Tonight’s Democratic debate, produced in partnership by NBC News and YouTube, trotted out a series of YouTube stars to quiz the candidates. Who are these people? A brief primer.
Her deal: Ramsey’s YouTube channel trades in funny explainers about modern identity politics (“5 Tips For Being an Ally”), social stunts (“Deep Talks With Uber Drivers”), and satirical takes on YouTube standards (her beauty tutorial spoof, “2016 Oscar Nominees Nail Tutorial, ” exclusively features white polish shades.)
Most popular YouTube video: “Shit White Girls Say … To Black Girls, ” Ramsey’s politicized spin on the viral “Shit Girls Say” videos, went viral in its own right and catapulted Ramsey to Internet stardom.
Side hustles: Ramsey also films natural hair tutorials, writes for Upworthy, and hosts a weekly webseries for MTV News.
His deal: Franta is a 23-year-old YouTube lifestyle guru (“How to Approach the Guy You Like”) and viral-baiting skit star (“Types of Guys/Girls on the Internet”) whose claim to 5 million YouTube followers impressed candidate Hillary Clinton. He came out through his vlog in 2014.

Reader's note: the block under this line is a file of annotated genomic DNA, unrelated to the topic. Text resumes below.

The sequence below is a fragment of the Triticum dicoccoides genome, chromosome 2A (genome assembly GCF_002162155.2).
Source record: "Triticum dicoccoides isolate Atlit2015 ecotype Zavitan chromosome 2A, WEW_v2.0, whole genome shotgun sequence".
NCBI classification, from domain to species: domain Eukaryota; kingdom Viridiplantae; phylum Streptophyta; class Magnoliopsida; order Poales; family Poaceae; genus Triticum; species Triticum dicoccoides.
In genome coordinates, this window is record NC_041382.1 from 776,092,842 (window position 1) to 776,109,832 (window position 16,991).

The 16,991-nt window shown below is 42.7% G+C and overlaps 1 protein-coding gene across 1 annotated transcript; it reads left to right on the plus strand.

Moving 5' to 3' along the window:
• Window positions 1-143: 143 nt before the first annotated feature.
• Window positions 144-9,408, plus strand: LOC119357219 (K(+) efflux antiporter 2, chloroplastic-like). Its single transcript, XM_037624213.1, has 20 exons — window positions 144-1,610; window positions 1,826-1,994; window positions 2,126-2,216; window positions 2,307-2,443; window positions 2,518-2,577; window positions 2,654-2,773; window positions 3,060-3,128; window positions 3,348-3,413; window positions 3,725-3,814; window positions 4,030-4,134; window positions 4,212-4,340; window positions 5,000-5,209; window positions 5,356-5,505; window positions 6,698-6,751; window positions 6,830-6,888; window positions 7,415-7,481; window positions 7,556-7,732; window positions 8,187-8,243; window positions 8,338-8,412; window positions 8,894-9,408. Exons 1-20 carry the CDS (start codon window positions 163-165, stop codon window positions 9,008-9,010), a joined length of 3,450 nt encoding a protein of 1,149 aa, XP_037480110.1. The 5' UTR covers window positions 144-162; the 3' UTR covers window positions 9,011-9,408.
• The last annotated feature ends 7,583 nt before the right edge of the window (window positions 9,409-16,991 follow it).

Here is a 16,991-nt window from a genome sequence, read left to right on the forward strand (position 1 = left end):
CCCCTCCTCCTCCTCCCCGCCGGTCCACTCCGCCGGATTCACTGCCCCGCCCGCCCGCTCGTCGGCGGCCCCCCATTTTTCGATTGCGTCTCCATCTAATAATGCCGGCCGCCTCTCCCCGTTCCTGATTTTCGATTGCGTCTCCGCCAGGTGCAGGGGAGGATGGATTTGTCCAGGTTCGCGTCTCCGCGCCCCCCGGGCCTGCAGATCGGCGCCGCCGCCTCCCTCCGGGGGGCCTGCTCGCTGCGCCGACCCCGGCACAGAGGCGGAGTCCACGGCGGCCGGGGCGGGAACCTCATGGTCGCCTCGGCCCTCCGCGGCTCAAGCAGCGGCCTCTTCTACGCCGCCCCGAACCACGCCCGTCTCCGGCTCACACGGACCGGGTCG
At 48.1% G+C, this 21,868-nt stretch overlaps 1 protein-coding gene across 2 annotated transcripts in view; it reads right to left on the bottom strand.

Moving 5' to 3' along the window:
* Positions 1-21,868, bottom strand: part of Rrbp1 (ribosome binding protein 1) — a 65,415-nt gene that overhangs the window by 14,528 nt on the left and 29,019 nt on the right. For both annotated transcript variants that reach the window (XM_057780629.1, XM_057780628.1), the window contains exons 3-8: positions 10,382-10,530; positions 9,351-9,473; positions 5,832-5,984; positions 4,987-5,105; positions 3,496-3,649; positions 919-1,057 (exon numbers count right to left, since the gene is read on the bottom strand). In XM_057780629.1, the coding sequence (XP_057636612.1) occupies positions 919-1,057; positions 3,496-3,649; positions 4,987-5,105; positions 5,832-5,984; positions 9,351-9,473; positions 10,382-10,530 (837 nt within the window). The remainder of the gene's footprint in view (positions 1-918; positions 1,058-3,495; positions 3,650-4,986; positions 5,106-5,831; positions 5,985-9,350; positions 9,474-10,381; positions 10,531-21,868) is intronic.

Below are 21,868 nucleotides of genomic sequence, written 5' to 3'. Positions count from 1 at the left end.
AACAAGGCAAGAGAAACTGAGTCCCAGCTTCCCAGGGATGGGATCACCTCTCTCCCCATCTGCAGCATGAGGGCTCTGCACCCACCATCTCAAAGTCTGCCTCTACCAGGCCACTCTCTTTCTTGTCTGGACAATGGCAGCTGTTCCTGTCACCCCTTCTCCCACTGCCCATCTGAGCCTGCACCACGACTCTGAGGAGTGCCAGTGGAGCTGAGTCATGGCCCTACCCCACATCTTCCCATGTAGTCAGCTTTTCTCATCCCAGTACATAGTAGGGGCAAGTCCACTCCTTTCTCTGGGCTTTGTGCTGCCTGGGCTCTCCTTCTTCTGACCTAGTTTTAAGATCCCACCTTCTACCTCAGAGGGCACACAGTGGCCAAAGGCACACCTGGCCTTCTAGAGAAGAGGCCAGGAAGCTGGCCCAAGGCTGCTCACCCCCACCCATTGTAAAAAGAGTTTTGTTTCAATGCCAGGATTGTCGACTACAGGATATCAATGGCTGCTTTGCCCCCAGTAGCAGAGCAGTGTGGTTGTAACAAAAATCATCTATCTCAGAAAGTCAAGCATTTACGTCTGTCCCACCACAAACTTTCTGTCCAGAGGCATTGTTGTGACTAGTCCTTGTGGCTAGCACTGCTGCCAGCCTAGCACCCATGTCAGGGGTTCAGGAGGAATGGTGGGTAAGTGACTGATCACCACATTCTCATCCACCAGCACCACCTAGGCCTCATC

Most popular YouTube video: “British vs America: How We Do It, ” a jaunty primer on cultural differences, created in partnership with Franta’s fellow blonde-highlighted, pearly-toothed vlogger Marcus Butler.
Side hustles: Franta has also released a memoir, A Work in Progress, and fronts an e-commerce brand, Common Culture, that hawks apparel, music, and (coming soon!) coffee.
Its deal: MinuteEarth produces quick, cutesy animated videos that answer scientific questions both big (“Do We Have to Get Old And Die?”) and small (“Do Fetuses Poop?”).
Most popular YouTube video: “Where Did Earth’s Water Come From?” (Basically, meteoroids).
Side hustles: MinuteEarth was launched by Henry Reich, the creator of the similar science-y explainer channel MinutePhysics.
His deal: Also known as “MKBHD”—that’s his initials, plus HD as in high def—Brownlee is a self-described geek who puts new gadgets through their paces (“Samsung Galaxy Note Edge Impressions!”) and holds consumers’ hands as they road-test their own devices (“10 Apple Watch Questions: Answered!”).
Most popular YouTube video: “iPhone 6 Sapphire Crystal Display!, ” a 2014 explainer (and scratch test) on the new iPhone’s new surface.